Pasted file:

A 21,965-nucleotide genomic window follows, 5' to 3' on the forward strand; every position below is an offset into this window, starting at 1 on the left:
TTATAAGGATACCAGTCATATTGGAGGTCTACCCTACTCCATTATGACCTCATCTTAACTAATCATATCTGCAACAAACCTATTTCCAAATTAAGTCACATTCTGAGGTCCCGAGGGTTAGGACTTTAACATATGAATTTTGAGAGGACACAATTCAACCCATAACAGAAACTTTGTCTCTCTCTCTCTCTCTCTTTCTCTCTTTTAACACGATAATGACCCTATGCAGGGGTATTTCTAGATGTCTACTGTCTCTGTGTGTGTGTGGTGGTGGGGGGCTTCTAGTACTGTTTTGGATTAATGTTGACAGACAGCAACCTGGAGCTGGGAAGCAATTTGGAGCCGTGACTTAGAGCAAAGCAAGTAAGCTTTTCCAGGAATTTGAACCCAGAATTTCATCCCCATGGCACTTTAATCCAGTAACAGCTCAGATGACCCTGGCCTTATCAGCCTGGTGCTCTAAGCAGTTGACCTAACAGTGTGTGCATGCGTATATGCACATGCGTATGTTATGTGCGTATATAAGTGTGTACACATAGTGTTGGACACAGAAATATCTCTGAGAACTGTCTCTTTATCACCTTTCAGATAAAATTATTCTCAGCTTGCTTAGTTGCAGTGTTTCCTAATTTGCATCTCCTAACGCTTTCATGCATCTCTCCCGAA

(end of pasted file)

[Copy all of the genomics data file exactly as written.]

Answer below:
A 21,965-nucleotide genomic window follows, 5' to 3' on the forward strand; every position below is an offset into this window, starting at 1 on the left:
TTATAAGGATACCAGTCATATTGGAGGTCTACCCTACTCCATTATGACCTCATCTTAACTAATCATATCTGCAACAAACCTATTTCCAAATTAAGTCACATTCTGAGGTCCCGAGGGTTAGGACTTTAACATATGAATTTTGAGAGGACACAATTCAACCCATAACAGAAACTTTGTCTCTCTCTCTCTCTCTCTTTCTCTCTTTTAACACGATAATGACCCTATGCAGGGGTATTTCTAGATGTCTACTGTCTCTGTGTGTGTGTGGTGGTGGGGGGCTTCTAGTACTGTTTTGGATTAATGTTGACAGACAGCAACCTGGAGCTGGGAAGCAATTTGGAGCCGTGACTTAGAGCAAAGCAAGTAAGCTTTTCCAGGAATTTGAACCCAGAATTTCATCCCCATGGCACTTTAATCCAGTAACAGCTCAGATGACCCTGGCCTTATCAGCCTGGTGCTCTAAGCAGTTGACCTAACAGTGTGTGCATGCGTATATGCACATGCGTATGTTATGTGCGTATATAAGTGTGTACACATAGTGTTGGACACAGAAATATCTCTGAGAACTGTCTCTTTATCACCTTTCAGATAAAATTATTCTCAGCTTGCTTAGTTGCAGTGTTTCCTAATTTGCATCTCCTAACGCTTTCATGCATCTCTCCCGAA